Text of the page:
more » ... ," with both suggesting general guidance as opposed to prescriptive oversight. In an analysis appearing more than a decade ago in Parameters, John Nelsen identified significant problems with usual interpretations of the concept.[1] Above all, he suggested, Auftragstaktik means more than the terms usually employed in English, "mission orders" or "mission-oriented tactics." Assuredly, it does. Auftragstaktik subsumes all the following concepts: individual initiative, independent decisionmaking, and thinking leaders reaching tactical decisions on their own accord. In short, a commander would specify to subordinates what to do, not how to do it. The result of an evolutionary process in German doctrine, Auftragstaktik--for our purposes here used interchangeably with "directive control"--can be characterized more fully as follows: Command is based on task (Auftrag) and situation. The task lays down the aims to be achieved, which the commander charged with achieving it must keep in the forefront of his mind. Task and situation give rise to the mission . . . . The mission must be a clearly-defined aim to be pursued with all one's powers . . . . The commander must leave his subordinates freedom of action, to the extent that doing so does not imperil his intention.[2] Past as Prologue Why Auftragstaktik? Useful insights about current operations can be gleaned through inquiry into the employment of directive control of forces in conflicts past. Auftragstaktik represents a capstone command and control doctrine in the German armed forces dating back to the early 19th century. Its origins can be found in the Prussian military reforms beginning in 1808, following Prussia's disastrous defeats by Napoleon.[3] Doctrinal evidence of acknowledgment in Prussia of the need for fresh thinking about the nature of war can be found as far back as 1806: Long-winded orders on dispositions must not be given before a battle. [The commander] looks at as much of the ground as he can, . . . gives his divisional commanders the general idea in a few words, and shows them the general layout of the ground on which the army is to form up. The manner of deployment is left to them; fastest is best. The commander cannot be everywhere. He must always keep the picture as a whole in his mind's eye and shape it, mainly by sound handling of the reserves. [4] Eventually, it would become a key feature in the warfighting philosophy of several nations.[5] Auftragstaktik incorporated facets of leadership, battle tactics, command and control, senior-subordinate relationships, and even war conceptualization. The approach was comprehensive, and it presupposed intuition, initiative, flexibility, and decisive action. Notably, a similar development took place in the early 19th-century British navy. There it would become widely know as the "Nelson touch," serving the British well at sea. In the present century, Auftragstaktik was crucial in many German land campaigns, particularly on the Western Front and in North Africa during the Second World War, often allowing German units to fight outnumbered and win. British and German experiences with directive control bear out Carl von Clausewitz's observation that no hard and fast rules governing the conduct of war ever present themselves; rather, the actions of the commander, for better or worse, decisively influence the course of events in the battlespace. [6] This notion was articulated in Germany's 1933 Field Service Regulations: "Leadership in war is an art, a free creative activity based on a foundation of knowledge. The greatest demands are made on the personality." [7] Directive control became a leading catchword in the US military in the 1980s. This is not to suggest that the adoption of the concept was trendy or faddish. On the contrary, since adoption, the concept has shown considerable staying power. In preparation for 21st-century operations, what is now needed is more extensive doctrinal anchoring and attendant discussion of directive control in the secondary doctrinal literature. These steps will, in turn, foster more instruction of this command and control philosophy at various levels of command. Skillful commanders, guided by doctrine, should be able to develop and exercise suitable tactical moves in an operation on their own initiative, achieving mission objectives in accordance with theater operational and strategic goals.[8] Directive control allows commanders to adapt to changing circumstances, exercise flexibility, demonstrate initiative, anticipate events, and thereby gain tactical and operational advantage. More than a decade ago, the US Army wrestled with the question of whether or not to formally adopt the concept of Auftragstaktik. Field Manual 100-5, Operations (1986), alluded to directive control as a warfighting philosophy without actually according it doctrinal sanction. With the end of the Cold War there has been a transformation of the threat, and with it questions about the utility of power itself in dealing with regional powers, rogue states, and ethnic or extremist forces opposed to US interests. The new contours of 21st-century warfare will effect yet more, presumably profound, changes. Politically delicate situations complicate the fundamentally complex nature of conflict. Uncertain environments pose challenges to all forces, especially to those that are joint or operating in coalition. The United States must be adequately prepared for developing circumstances, for new missions, for evolving threats.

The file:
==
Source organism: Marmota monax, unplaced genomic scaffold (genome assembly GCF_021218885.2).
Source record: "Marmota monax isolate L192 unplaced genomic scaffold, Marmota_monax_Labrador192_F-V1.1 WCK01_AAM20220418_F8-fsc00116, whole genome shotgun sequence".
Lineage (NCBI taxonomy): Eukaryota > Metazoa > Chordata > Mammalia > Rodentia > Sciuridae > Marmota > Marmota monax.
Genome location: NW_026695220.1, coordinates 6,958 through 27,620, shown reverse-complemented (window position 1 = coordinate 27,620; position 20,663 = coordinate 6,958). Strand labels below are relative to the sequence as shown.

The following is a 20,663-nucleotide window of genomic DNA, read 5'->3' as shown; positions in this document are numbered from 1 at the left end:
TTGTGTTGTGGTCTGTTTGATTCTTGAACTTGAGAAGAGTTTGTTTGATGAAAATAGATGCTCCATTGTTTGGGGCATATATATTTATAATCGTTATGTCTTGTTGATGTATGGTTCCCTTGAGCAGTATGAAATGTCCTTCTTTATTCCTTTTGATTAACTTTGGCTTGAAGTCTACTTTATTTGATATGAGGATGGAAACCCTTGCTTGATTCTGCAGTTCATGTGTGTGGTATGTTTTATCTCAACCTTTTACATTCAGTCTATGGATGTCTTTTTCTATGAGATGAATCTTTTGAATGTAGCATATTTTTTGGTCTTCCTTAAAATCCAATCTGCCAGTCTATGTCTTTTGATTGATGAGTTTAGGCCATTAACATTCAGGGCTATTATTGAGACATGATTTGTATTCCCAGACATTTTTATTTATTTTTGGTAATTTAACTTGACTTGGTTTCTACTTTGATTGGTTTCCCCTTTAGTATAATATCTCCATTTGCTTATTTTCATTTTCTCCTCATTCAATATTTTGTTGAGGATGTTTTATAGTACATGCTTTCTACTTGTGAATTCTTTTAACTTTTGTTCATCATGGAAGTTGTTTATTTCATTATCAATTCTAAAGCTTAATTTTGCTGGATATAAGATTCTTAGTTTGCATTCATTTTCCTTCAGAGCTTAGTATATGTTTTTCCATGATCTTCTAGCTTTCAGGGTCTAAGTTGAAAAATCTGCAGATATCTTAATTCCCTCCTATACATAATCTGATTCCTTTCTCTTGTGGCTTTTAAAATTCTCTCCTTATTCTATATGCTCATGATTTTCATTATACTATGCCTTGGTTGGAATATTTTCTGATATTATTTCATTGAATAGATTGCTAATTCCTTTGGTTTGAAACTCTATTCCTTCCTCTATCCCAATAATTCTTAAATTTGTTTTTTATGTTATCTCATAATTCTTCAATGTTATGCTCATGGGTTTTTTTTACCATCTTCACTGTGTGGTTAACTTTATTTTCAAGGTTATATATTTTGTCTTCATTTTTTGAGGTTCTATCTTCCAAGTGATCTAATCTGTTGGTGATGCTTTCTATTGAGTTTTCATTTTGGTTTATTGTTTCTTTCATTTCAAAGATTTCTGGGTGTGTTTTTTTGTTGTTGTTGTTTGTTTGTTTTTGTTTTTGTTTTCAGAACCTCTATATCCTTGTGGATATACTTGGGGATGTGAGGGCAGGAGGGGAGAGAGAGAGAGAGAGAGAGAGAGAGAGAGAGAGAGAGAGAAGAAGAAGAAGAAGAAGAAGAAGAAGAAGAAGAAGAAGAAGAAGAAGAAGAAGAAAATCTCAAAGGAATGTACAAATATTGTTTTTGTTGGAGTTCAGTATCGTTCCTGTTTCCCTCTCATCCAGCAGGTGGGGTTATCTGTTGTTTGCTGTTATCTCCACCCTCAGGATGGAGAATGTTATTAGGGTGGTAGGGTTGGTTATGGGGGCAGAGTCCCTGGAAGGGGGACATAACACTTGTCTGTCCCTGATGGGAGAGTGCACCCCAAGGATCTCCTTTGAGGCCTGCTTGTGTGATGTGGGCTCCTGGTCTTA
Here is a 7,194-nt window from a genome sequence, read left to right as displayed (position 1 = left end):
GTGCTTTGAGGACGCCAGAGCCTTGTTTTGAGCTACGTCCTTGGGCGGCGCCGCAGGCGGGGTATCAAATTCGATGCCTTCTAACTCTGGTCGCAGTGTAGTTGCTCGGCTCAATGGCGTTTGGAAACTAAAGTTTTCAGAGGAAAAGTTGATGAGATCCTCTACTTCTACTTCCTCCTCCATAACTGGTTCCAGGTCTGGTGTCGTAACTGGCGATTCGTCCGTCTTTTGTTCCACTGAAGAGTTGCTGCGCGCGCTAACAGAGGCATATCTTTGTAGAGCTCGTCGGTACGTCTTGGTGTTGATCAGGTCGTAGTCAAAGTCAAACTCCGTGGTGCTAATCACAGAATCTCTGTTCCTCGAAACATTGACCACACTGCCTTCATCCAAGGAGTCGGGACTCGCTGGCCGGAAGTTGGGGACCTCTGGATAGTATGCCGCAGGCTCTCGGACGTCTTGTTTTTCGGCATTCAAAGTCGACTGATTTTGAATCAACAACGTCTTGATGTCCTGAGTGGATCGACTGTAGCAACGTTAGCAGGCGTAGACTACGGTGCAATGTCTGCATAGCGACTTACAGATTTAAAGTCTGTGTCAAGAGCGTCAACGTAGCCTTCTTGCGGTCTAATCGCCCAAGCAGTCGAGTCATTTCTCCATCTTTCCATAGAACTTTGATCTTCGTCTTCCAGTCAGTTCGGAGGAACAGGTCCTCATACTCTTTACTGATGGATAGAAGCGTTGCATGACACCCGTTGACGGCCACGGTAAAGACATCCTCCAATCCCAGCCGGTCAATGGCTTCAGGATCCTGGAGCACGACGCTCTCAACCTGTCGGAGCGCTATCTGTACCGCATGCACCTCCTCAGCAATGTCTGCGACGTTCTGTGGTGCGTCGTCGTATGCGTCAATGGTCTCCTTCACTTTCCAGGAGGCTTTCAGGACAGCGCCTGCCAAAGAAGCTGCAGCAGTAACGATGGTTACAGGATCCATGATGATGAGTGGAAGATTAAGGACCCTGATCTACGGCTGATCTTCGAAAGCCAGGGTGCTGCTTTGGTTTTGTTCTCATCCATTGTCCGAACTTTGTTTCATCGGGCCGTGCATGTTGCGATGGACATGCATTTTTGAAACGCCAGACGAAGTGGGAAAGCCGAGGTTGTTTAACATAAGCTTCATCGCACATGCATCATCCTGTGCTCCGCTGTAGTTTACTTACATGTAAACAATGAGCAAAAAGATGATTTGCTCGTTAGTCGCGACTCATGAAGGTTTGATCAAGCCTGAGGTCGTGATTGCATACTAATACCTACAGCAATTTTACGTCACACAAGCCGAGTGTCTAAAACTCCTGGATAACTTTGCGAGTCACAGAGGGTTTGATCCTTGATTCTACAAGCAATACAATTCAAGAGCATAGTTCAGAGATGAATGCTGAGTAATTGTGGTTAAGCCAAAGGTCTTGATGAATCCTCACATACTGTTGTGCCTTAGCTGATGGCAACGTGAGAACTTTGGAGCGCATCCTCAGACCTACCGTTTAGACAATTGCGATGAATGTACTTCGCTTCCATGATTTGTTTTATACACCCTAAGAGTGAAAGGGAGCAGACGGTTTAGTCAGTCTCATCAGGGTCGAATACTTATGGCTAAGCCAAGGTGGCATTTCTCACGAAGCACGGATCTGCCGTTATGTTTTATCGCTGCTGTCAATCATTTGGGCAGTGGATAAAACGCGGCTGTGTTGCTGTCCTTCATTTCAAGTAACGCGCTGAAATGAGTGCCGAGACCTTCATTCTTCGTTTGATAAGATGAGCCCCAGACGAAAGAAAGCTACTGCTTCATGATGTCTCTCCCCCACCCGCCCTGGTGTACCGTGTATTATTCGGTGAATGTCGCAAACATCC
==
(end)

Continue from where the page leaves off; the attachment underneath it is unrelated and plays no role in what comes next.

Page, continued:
doi:10.55540/0031-1723.1942 fatcat:dk64xb26xvcrhecbnqvmud4b2i